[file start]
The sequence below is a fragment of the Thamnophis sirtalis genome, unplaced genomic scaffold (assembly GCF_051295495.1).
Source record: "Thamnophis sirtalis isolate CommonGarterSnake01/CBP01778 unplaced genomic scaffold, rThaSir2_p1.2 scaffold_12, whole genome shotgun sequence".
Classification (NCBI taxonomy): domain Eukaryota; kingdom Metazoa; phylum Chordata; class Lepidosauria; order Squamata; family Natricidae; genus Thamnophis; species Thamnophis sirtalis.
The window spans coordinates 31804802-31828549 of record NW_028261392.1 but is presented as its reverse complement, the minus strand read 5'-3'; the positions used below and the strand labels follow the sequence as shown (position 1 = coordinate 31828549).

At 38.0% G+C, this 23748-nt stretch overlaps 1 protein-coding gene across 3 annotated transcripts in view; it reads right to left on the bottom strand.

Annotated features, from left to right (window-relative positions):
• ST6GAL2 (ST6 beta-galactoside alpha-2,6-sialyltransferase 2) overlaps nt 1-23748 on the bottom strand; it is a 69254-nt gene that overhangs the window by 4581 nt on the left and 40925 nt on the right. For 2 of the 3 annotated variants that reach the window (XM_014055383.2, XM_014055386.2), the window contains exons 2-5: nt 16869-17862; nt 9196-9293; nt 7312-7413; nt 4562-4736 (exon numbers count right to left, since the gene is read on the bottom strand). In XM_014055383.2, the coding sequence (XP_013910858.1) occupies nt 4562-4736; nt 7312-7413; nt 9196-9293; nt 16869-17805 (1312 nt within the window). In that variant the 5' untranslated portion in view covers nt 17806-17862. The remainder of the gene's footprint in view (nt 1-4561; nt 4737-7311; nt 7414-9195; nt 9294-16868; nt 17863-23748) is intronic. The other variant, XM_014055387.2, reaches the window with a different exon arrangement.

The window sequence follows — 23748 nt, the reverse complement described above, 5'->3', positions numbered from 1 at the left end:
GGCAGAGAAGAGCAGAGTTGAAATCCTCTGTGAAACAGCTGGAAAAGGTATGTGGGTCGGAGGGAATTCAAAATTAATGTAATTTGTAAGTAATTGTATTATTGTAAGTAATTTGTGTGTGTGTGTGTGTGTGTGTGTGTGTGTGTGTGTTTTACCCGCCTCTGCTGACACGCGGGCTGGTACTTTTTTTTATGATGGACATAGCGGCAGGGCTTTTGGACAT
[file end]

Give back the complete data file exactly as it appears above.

The sequence below is a fragment of the Thamnophis sirtalis genome, unplaced genomic scaffold (assembly GCF_051295495.1).
Source record: "Thamnophis sirtalis isolate CommonGarterSnake01/CBP01778 unplaced genomic scaffold, rThaSir2_p1.2 scaffold_12, whole genome shotgun sequence".
Classification (NCBI taxonomy): domain Eukaryota; kingdom Metazoa; phylum Chordata; class Lepidosauria; order Squamata; family Natricidae; genus Thamnophis; species Thamnophis sirtalis.
The window spans coordinates 31804802-31828549 of record NW_028261392.1 but is presented as its reverse complement, the minus strand read 5'-3'; the positions used below and the strand labels follow the sequence as shown (position 1 = coordinate 31828549).

At 38.0% G+C, this 23748-nt stretch overlaps 1 protein-coding gene across 3 annotated transcripts in view; it reads right to left on the bottom strand.

Annotated features, from left to right (window-relative positions):
• ST6GAL2 (ST6 beta-galactoside alpha-2,6-sialyltransferase 2) overlaps nt 1-23748 on the bottom strand; it is a 69254-nt gene that overhangs the window by 4581 nt on the left and 40925 nt on the right. For 2 of the 3 annotated variants that reach the window (XM_014055383.2, XM_014055386.2), the window contains exons 2-5: nt 16869-17862; nt 9196-9293; nt 7312-7413; nt 4562-4736 (exon numbers count right to left, since the gene is read on the bottom strand). In XM_014055383.2, the coding sequence (XP_013910858.1) occupies nt 4562-4736; nt 7312-7413; nt 9196-9293; nt 16869-17805 (1312 nt within the window). In that variant the 5' untranslated portion in view covers nt 17806-17862. The remainder of the gene's footprint in view (nt 1-4561; nt 4737-7311; nt 7414-9195; nt 9294-16868; nt 17863-23748) is intronic. The other variant, XM_014055387.2, reaches the window with a different exon arrangement.

The window sequence follows — 23748 nt, the reverse complement described above, 5'->3', positions numbered from 1 at the left end:
GGCAGAGAAGAGCAGAGTTGAAATCCTCTGTGAAACAGCTGGAAAAGGTATGTGGGTCGGAGGGAATTCAAAATTAATGTAATTTGTAAGTAATTGTATTATTGTAAGTAATTTGTGTGTGTGTGTGTGTGTGTGTGTGTGTGTGTGTGTTTTACCCGCCTCTGCTGACACGCGGGCTGGTACTTTTTTTTATGATGGACATAGCGGCAGGGCTTTTGGACAT